It will make a shocking and impressive difference to your pointing ability in my experience.

    I, Rowboat's Dragonfly is getting a new set of sophisticated foils this summer too, by the way.

  18. #53
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    Default Re: Okay James McMullen - one more time, with gusto

    I foiled my marine ply centerboard (roughly, by eye) early last summer. I noticed an improvement in my pointing ability almost immediately. I would admit my foil is crude, but it's better than just a bullnosed board. It could also be that I've grown less chicken of big wind as time has passed, and with more wind comes more pointing. Also a factor.

    I suppose I'll do the blade on my kick-up rudder sometime this year, too. The blade is a solid piece of 3/4 inch purpleheart, and I'll likely have to glue on some thin fattening cheeks near the leading edge, then fair it out to the trailing edge.

    The beta boat lives.

  19. #54
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    Default Re: Okay James McMullen - one more time, with gusto

    Carving a flat board to an NACA foil is not much different than carving a round spar from a square blank. Getting one delivered form CNCastan would be easier but shaping with a plane (manual or power) or a belt sander (my favorite) is not hard. Layout a flat fore and aft; then two more flats tapering the first apexes; then smooth to final shape by eye. Use paper templates to check your progress if you are really anal. Kind of like 8 siding, then 16 siding a mast, then eyeballing it round.

    There is a chart to lay out NACA foils here http://www.boat-links.com/foilfaq.html
    Denny Wolfe
    www.wolfEboats.com

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    Default Re: Okay James McMullen - one more time, with gusto

    CNC machining the foils - oh just call them a rudder and centerboard for christs sake - with a router - for a traditional 18 or so footer, c'mon. You have just about convinced me to foil my rudder and centerboard, but I don't think most people need a CNC machine to do it.

  21. #56
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    Default Re: Okay James McMullen - one more time, with gusto

    Quote Originally Posted by kenjamin View Post
    Hey James,

    Well said for the most part. Yes, I cut a huge hole in the bottom of my CY to make provision for the larger than usual 4HP Yamaha...

    One of the coolest, most tricked out campcruisers I've ever seen is Chris Cunningham's CY here in Seattle. He has an offset centerboard trunk, because he enjoys a footwell. And he also has a motorwell where he uses a small electric motor. The control for the electric motor is a small dial down near his feet. As he sails up to the dock on a quiet day, he'll tap the dial with his toe and suddenly gain an amazing amount of pointing ability. Magic.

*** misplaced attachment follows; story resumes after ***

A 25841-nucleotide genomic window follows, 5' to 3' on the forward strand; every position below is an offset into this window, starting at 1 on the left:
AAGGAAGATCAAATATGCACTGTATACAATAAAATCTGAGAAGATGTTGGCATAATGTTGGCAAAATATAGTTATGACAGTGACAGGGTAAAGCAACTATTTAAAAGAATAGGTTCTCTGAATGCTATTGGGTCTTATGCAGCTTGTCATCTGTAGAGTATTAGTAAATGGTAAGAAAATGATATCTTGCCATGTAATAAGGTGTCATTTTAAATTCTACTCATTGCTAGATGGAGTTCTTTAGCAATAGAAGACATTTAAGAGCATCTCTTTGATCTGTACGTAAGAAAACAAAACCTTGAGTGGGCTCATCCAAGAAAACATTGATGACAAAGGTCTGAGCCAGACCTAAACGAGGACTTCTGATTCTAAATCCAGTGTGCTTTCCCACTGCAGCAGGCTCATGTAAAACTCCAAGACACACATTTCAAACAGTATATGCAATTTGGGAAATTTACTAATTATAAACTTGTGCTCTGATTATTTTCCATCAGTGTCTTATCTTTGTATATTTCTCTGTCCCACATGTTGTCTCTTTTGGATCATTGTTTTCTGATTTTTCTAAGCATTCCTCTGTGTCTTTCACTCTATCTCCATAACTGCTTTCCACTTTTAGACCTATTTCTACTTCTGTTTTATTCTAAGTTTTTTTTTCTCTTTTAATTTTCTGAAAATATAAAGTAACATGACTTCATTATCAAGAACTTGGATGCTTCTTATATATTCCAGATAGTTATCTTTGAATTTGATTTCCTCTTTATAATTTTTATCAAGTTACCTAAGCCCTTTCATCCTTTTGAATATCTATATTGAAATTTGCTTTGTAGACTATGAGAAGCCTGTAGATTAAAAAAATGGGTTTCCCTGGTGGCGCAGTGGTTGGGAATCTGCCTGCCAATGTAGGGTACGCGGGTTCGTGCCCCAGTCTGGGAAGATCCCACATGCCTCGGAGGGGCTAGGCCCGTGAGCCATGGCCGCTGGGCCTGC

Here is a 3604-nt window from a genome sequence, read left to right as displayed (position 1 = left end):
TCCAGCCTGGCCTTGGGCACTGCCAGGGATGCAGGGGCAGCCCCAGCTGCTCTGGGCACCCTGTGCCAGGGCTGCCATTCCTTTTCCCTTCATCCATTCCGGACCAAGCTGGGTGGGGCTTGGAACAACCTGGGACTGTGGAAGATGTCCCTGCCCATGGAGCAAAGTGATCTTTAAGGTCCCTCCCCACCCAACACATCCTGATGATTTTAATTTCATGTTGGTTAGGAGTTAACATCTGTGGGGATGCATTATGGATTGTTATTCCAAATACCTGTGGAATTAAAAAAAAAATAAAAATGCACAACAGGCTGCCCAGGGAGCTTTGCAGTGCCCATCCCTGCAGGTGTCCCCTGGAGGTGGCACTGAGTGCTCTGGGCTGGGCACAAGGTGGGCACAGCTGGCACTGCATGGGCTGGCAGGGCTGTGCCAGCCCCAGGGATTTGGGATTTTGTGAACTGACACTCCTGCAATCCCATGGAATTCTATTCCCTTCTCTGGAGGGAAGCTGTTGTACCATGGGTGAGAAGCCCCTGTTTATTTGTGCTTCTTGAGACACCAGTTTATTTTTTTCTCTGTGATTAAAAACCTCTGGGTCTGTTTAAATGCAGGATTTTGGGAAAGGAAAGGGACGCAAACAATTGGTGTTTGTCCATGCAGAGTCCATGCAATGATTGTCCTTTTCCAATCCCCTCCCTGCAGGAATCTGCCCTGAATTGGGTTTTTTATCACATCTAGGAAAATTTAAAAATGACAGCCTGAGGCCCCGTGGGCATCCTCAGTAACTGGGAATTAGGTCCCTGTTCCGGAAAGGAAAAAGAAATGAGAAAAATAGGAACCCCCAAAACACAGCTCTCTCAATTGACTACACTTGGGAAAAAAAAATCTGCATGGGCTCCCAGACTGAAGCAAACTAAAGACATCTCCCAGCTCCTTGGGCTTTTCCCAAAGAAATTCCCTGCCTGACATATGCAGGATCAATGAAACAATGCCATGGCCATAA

He brought Alison to Home Built Boats Weekend at CWB last year. Here was his description:
    Description: Hull and sail rig (lug main with leg o' mutton mizzen) were built to the plans. I Redesigned the entire interior to serve as a camp cruiser. The centerboard is offset, opening up the cockpit. Floorboards aft can be placed at bench height to create a sleeping platform. A dodger encloses the sleeping forward. A separate canopy covers the rest of the cockpit.
    The outfitting of the boat generated three articles in WoodenBoat
    magazine: Thole pins, spar lathe and private signal flags.

  22. #57
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    Default Re: Okay James McMullen - one more time, with gusto

    Quote Originally Posted by Eric Hvalsoe View Post
    CNC machining the foils - oh just call them a rudder and centerboard for christs sake - with a router - for a traditional 18 or so footer, c'mon. You have just about convinced me to foil my rudder and centerboard, but I don't think most people need a CNC machine to do it.
    The reason we call them foils is just because it's easier. I got an OK for a daggerboard for my CY from my boat's designer, Iain Oughtred, when he wrote that "a daggerboard should work fine". Some are centerboards, some daggerboards, some offset boards etc., so you can see how the word "foils" covers everything and rudders too.

    Thanks for the link, Denny, that's almost what I'm looking for. I saw an article about machining with a router using templates (with lots of pictures) and that's the one I'm getting around to finding and following. I think it may have been Duckworks but I'll probably find it.

  23. #58
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    Default Re: Okay James McMullen - one more time, with gusto

    I know, I know. Sorry I was in acid comment mode. CNC seems, so, high tech. Interesting though. I can see a router following templates with an extended base. Less sweat, but so much noise.

  24. #59
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    Default Re: Okay James McMullen - one more time, with gusto

    Quote Originally Posted by James McMullen View Post
    Stelios, the four-strake "Tirrik" stretched to the length of a Rowan is already available. It's called the "Ness Yawl". See if Iain will do a trade-in for your plans, maybe.
    Thanks James.What is the draft of "Rowan"?

  25. #60
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    Default Re: Okay James McMullen - one more time, with gusto

    James,

    On the Caledonia Yawl forum, there's a guy who frequently suggests to raise the sheer line of the arctic Tern. Here's a recent statement:

    "I would strongly recommend that you raise the sheer both fore and aft. The boats beam is carried well aft and it can look quite "droopy" is planked to the marks on the pattern. Iain's plans are a guide only so I would use the planking marks on them as a starting poing then eyeball the whole planking layout with some battens tacked to the molds."

    Did you see any issue/concern in the sheer when building Rowan?

    By the way, this is a very interesting post particularly since I plan to build an Arctic Tern but with no modifications.

    George

  26. #61

    Default Re: Okay James McMullen - one more time, with gusto

    Quote Originally Posted by kenjamin View Post
    Thanks for the link, Denny, that's almost what I'm looking for. I saw an article about machining with a router using templates (with lots of pictures) and that's the one I'm getting around to finding and following. I think it may have been Duckworks but I'll probably find it.
    Kenjamin,

    Perhaps this is the article you had in mind?: